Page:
By: Laurie Edwards for Knee1
Think being a cheerleader is all about waving pompoms and looking good in a short skirt? It’s much more than a mere school spirit activity. Today’s cheerleaders form human pyramids, catapult through the air and rely on gymnastics for a lot of their routines. But, the increased skill level doesn’t come without a cost – the harder the tricks, the greater the chance of injury, especially for females.
| Cheerleading Injuries by the Numbers|
The number of injuries between 1990 and 2002 increased by a whopping 110 percent
52 percent of injuries were sprains or strains
18 percent of injuries included soft tissue bruising
16 percent of injuries were fractures or dislocations
3 percent of injuries were lacerations, and another 3 percent were concussions
Those with fractures or dislocations were more likely than any other group to be admitted to the hospital for extended care
“Cheerleading is an important source of injury to girls, as evidenced by the fact that these injuries more than doubled during the 13-year period we studied,” said Brenda Shields, author of the study conducted by staff at the Center for Injury Research and Policy in the Columbus Children’s Research Institute at Columbus Children’s Hospital.
According to a recent study published in Pediatrics, an estimated 208,800 young people between the ages of five and 18 were treated at hospitals across the United States for cheerleading-related injuries. The bulk of injuries occurred in youth aged 12 to 17; of those injuries, nearly 40 percent were leg, ankle and foot problems.
The average age of the injured child was 14 and a staggering 97 percent of those injured were girls.
“It’s not just standing on the sidelines with pompoms going, “Rah, rah, rah.’ It uses gymnastics, and some stunts are clearly more dangerous than others,” said Dr. Barry Boden, an orthopedic surgeon who specializes in sports medicine in Rockville, MD.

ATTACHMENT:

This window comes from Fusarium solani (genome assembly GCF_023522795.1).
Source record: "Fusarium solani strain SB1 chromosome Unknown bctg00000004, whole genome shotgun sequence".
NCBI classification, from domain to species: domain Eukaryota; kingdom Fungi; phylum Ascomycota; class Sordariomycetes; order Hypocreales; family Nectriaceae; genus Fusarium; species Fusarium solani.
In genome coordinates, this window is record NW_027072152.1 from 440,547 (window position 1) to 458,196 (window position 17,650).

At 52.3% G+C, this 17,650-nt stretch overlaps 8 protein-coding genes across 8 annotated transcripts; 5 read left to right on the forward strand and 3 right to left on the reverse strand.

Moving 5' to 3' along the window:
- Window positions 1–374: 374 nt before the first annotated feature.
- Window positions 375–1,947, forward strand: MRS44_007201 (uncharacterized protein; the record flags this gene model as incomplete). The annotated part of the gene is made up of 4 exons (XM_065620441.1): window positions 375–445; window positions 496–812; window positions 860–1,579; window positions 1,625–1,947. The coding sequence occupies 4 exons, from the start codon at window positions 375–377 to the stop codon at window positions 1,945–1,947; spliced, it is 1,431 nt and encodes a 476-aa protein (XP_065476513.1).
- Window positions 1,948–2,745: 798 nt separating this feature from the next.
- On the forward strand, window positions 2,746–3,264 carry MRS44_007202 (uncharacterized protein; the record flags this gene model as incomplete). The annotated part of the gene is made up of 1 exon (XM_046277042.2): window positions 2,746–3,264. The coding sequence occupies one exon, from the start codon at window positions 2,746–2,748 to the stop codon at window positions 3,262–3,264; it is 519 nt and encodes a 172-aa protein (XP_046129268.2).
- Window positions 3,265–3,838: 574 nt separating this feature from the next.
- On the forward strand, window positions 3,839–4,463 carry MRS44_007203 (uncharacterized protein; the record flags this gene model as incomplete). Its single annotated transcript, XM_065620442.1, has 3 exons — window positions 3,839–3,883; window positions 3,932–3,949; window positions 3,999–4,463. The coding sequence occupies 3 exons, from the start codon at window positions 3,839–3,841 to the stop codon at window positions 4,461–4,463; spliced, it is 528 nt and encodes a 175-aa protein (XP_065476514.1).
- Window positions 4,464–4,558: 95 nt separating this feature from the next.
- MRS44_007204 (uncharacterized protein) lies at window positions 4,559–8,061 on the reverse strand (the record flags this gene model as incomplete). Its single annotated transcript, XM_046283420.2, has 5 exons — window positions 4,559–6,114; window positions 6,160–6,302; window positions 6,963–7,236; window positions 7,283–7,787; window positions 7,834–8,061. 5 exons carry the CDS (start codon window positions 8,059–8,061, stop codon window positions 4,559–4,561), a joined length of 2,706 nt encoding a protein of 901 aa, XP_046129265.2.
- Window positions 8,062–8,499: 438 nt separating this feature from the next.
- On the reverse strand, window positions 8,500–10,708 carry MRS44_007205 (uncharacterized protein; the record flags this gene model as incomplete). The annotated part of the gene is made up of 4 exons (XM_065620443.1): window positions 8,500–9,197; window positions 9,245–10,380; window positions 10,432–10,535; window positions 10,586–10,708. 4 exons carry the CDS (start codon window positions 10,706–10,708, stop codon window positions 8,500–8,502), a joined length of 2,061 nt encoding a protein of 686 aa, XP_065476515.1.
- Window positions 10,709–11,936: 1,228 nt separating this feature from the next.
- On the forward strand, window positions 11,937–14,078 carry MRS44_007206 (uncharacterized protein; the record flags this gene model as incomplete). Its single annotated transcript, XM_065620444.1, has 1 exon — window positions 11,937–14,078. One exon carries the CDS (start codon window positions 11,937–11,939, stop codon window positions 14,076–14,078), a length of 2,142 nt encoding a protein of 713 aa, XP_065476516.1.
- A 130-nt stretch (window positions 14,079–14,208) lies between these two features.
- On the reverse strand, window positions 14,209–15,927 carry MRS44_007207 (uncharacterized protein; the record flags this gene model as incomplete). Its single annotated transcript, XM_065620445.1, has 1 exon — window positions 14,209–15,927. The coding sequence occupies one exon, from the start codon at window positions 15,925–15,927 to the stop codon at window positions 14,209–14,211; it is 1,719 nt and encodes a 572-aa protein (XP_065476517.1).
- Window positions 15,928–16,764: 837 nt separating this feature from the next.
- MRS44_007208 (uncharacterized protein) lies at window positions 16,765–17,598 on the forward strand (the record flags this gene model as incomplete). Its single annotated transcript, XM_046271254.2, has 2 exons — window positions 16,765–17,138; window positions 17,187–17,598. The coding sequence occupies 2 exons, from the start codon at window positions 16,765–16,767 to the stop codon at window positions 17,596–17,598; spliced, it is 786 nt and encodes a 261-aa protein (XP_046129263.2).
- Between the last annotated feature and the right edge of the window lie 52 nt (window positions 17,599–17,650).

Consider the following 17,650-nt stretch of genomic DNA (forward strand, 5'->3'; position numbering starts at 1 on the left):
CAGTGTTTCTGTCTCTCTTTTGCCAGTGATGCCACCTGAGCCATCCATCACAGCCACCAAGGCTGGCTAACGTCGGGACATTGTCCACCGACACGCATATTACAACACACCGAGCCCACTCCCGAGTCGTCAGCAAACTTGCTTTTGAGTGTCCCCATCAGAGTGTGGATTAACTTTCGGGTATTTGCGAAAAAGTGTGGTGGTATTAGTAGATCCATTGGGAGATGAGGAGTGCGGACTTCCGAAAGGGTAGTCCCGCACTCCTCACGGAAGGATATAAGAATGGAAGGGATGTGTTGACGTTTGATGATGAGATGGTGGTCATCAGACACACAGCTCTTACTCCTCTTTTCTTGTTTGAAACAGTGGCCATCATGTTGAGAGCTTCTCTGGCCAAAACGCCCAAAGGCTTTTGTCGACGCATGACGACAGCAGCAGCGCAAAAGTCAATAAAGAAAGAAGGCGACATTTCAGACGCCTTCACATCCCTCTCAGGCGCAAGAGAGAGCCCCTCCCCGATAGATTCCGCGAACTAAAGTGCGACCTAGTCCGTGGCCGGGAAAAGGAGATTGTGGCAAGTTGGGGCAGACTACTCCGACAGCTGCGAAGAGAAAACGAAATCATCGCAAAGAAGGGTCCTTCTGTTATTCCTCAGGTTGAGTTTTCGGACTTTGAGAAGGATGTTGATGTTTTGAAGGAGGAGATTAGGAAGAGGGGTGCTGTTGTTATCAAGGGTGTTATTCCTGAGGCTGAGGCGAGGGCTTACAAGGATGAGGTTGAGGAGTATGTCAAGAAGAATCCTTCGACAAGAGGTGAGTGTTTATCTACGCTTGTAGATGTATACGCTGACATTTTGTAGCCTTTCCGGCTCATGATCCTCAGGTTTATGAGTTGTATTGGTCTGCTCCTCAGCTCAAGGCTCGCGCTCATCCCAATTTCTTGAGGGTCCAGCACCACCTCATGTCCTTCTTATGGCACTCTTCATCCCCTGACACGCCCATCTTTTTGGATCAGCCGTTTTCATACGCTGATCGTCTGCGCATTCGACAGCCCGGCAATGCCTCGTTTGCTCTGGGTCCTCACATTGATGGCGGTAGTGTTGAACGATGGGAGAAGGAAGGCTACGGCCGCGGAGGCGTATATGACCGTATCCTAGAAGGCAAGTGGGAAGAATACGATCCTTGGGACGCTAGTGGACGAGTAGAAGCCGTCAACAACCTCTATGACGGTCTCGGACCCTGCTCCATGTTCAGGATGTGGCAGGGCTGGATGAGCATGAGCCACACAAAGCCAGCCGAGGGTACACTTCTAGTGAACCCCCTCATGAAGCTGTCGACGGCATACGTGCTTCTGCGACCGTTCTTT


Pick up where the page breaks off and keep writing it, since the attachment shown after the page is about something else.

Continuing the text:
The study used retrospective analysis on data from emergency room visits collected by the Consumer Product Safety Commission. Experts caution that those rates of injury are even higher since not all children use the emergency room for treatment; others opt for team trainers or physician’s offices for medical help.
An important point when evaluating cheerleading safety is the fact that it is not a sanctioned sport by all high school athletic departments. As a result, coaches are not always properly trained, and facilities do not always have the necessary equipment; all of which can lead to more injuries.
Shields said that sometimes cheerleaders “practice in hallways and practice on hard surfaces instead of mats. So when they fall off a pyramid or from in the air and they land on hard surfaces, the chances for injury are drastically increased.”
As a solution to these concerns, the study suggests that all coaches get professional safety training. Researchers also recommend that high schools and cheerleading associations maintain uniform safety procedures and they even suggest forming a national database to track injuries more accurately.
Cheerleading’s popularity has surged in recent years; from 1990 to 2002, the participation grew by 18 percent, with an estimated 3.5 million children involved in it by 2002.
This surge is partly due to the increased popularity of televised cheerleading competitions, where the advanced tricks on TV can sometimes cause coaches and cheerleaders alike to try them themselves without adequate training.
“It’s not that the sport is dangerous, but it’s people trying skills they shouldn’t. Basket tosses are the most difficult skill you can do, but that doesn’t mean you should do them,” said Jim Lord, executive director of the American Association of Cheerleading Coaches and Advisors, a group that publishes a safety manual and teaches coach safety courses around the country.